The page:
Rocked My World

I read something the other day that rocked my world and set me back on my heels. Let me dig it out … 2 ticks …

Damn – can’t find it online.

It was on the back cover of a book called The Mindful Way through Depression: Freeing Yourself from Chronic Unhappiness by Mark Williams, John D. Teasdale, Zindel V. Segal, Jon Kabat-Zinn (yeah, I cut and pasted that). Two more ticks – I’ll have to go downstairs to fetch the book …

Well bugger me – it’s not on the cover of that book! Must have seen it inside when I opened it at random.

Anyway, the gist of it is this – when you’re depressed, the worst thing to do is to try to think about it or get to grips with it using logic, because this just makes you more depressed (some fancy phrase like ‘deepens the cycle of depression’ was used).

What it advocated instead was basically acknowledging those (depressing) thoughts, but then just putting them to one side and thinking about something else instead.

Sounds simple don’t it, but I tell you – it opened my eyes until they squeaked! I mean – all that time I spent filling journal after journal with my thoughts, justifications and explanations and all of that stuff – all wasted?

I thought to myself ‘nah – surely not – I learnt stuff about myself – and learning is always good, right?’

But then I remembered the times that I was truly happy, and it was always when I was thinking about something else, engaged in something different – things like enjoying a marvellous sunset, walking by the river, curling up somewhere warm and cosy with a good book, talking with friends about shit and just laughing and laughing and laughing.

Makes me wonder why I spent so much time chasing ghosts around my own mind.

Makes me wonder why I’m here, tapping away on my keyboard.

But then I remember you, dear reader. This is for you. I hope it means something to you. Something useful.

(inspired by a post that Joss wrote –ΒΒ (sorry, Joss – I nicked back the comment I wrote on your blog))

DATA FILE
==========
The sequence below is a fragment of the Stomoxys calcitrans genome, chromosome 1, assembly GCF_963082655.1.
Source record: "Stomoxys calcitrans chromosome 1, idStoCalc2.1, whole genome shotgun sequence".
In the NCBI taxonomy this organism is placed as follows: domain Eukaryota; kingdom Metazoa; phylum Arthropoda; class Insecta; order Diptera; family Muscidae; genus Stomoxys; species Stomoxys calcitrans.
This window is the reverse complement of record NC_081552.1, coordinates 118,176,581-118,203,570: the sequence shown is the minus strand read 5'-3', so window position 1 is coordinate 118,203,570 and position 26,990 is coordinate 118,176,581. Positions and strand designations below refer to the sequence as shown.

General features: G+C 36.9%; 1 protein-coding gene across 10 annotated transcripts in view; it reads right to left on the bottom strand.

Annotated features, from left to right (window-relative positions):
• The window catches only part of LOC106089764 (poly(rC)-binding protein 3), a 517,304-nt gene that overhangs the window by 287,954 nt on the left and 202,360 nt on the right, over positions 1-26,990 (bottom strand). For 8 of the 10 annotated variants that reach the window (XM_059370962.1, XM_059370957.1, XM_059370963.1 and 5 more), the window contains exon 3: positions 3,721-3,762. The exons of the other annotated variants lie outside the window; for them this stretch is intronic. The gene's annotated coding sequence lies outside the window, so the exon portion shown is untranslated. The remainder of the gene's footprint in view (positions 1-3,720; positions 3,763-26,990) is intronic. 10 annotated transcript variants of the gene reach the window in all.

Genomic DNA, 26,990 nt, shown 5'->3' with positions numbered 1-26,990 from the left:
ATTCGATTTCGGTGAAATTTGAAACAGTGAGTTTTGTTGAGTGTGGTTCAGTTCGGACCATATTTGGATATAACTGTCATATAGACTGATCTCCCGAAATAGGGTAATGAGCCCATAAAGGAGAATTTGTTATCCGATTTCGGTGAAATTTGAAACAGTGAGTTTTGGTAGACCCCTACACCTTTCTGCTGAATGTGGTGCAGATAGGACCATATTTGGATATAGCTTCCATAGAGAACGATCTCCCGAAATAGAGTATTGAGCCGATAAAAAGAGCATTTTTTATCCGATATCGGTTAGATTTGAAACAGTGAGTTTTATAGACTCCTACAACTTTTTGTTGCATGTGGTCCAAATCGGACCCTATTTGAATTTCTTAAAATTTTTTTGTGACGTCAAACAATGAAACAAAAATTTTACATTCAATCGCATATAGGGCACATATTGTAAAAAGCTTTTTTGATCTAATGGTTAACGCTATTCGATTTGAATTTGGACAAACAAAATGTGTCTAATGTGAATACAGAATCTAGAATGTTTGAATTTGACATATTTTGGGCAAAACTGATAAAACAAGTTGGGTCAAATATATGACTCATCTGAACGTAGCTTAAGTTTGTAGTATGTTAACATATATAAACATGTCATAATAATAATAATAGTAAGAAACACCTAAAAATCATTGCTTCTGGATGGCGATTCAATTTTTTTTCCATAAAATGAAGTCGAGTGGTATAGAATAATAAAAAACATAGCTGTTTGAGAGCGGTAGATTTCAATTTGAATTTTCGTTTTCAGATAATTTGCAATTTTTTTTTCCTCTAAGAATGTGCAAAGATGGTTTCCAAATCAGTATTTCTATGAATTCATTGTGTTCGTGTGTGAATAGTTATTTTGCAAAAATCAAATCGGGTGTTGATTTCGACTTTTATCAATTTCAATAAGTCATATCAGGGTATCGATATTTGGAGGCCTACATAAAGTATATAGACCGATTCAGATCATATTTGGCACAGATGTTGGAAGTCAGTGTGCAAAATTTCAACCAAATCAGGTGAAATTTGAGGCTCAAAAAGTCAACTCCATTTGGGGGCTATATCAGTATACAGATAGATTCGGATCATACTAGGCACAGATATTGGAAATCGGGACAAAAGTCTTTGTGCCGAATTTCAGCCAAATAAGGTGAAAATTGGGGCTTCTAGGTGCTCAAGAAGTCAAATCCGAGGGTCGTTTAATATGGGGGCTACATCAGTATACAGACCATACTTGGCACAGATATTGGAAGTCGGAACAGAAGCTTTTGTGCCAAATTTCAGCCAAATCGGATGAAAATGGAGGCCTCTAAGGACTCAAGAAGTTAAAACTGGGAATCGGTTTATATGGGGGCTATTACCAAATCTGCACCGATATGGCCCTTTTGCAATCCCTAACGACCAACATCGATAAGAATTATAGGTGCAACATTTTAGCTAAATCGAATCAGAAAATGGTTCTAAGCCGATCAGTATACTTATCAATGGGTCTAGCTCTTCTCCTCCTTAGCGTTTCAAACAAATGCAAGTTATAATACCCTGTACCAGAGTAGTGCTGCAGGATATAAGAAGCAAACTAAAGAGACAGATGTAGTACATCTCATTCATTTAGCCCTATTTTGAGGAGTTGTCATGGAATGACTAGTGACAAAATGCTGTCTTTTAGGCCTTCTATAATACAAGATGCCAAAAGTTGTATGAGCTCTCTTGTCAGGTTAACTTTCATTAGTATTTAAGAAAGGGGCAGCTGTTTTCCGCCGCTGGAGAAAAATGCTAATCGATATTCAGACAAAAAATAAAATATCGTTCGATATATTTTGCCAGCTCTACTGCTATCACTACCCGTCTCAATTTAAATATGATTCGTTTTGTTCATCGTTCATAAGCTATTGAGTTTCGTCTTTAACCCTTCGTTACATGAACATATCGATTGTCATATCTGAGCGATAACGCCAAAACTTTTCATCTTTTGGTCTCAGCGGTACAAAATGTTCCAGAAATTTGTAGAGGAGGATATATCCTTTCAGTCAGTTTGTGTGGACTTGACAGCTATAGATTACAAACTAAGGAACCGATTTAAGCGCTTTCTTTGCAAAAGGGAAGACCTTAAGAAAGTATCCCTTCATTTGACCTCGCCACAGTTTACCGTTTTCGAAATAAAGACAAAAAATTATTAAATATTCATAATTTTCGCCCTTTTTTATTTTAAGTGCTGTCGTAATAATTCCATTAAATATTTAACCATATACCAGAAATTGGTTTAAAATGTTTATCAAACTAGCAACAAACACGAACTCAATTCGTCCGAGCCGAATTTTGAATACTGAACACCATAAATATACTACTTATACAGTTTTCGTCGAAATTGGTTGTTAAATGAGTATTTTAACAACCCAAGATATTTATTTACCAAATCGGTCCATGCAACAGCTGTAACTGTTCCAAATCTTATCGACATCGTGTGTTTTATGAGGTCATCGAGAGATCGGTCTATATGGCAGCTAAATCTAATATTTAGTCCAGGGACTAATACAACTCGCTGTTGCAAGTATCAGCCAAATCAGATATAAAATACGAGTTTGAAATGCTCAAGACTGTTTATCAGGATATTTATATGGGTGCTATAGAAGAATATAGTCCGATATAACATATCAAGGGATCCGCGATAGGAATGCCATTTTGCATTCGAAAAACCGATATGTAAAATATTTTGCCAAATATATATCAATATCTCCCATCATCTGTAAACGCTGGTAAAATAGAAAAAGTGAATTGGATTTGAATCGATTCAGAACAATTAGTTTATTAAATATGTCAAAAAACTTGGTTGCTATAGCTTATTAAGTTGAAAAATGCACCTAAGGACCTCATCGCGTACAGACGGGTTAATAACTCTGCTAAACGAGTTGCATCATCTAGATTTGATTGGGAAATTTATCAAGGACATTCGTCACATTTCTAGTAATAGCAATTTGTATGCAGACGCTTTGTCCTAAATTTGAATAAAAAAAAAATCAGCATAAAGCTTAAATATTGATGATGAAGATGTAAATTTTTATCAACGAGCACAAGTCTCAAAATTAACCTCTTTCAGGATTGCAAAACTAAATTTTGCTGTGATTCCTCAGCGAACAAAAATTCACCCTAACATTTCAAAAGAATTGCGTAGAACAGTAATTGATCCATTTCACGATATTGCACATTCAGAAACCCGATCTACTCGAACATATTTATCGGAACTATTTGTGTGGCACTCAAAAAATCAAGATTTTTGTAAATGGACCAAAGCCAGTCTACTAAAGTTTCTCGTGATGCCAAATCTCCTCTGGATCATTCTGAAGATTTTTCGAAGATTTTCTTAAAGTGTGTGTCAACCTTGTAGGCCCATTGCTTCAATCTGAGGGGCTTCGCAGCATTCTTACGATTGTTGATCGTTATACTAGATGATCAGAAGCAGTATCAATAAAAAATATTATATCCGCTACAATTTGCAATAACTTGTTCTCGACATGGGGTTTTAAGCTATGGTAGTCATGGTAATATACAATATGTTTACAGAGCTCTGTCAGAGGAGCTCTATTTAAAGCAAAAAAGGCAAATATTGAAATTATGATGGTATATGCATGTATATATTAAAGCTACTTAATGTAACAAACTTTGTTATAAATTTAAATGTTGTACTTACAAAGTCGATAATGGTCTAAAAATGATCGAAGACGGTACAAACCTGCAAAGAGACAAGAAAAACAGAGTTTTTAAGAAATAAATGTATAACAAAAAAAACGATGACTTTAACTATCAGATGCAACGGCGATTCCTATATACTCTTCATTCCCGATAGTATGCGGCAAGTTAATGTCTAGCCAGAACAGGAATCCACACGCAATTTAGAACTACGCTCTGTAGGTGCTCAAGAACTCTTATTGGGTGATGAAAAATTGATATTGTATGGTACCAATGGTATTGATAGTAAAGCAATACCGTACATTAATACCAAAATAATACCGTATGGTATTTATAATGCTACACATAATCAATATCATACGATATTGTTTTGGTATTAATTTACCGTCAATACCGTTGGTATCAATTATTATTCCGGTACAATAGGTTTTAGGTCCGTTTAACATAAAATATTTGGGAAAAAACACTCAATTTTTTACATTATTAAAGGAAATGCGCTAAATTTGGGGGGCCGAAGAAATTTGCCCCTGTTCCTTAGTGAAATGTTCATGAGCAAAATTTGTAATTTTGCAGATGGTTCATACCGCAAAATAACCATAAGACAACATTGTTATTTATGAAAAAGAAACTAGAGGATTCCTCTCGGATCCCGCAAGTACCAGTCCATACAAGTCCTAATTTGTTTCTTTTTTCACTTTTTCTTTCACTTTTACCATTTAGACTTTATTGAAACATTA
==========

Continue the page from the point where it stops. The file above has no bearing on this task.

39 thoughts on “Rocked My World

  1. I’ve wasted too much time chasing ghosts in my mind, to only realize that it kills my soul slowly each day. The more we look back and wonder, think about the “what if’s” the harder it is to live in the moment. I am sure, looking backwards only enhances the depression some of us already have, so it’s a matter of looking forward.

    I try to live in the moment and appreciate the little things such as nature and beauty. After all, if we don’t love and appreciate what we do have knowing we are abundant, we can never be blessed with more. ❀

    Liked by 1 person

  2. Thought provoking…oh wait, I shouldn’t think too much about it. I better think about something else instead. πŸ™‚ A change of environment and/or activity definitely helps to redirect one’s thoughts. Thanks for sharing, Robert.

    Liked by 2 people

  3. It does make sense to me that the more you focus on sad or depressing things, the worse you would feel! I don’t mean you can always ignore bad things, but I’m getting good at making a conscious effort to be happy every day, choosing to be happy.

    Liked by 1 person

  4. Robert,
    I find that as soon as I begin to feel negativity in my life, I work really hard to think about a positive moment. Something that made me smile. A good of good or kindness. The shift in energy makes a big difference. If I feed into my negative thoughts, I attract more negativity. It’s a downward spiral from there. You found an example book it sounds like. Thanks for sharing it with us.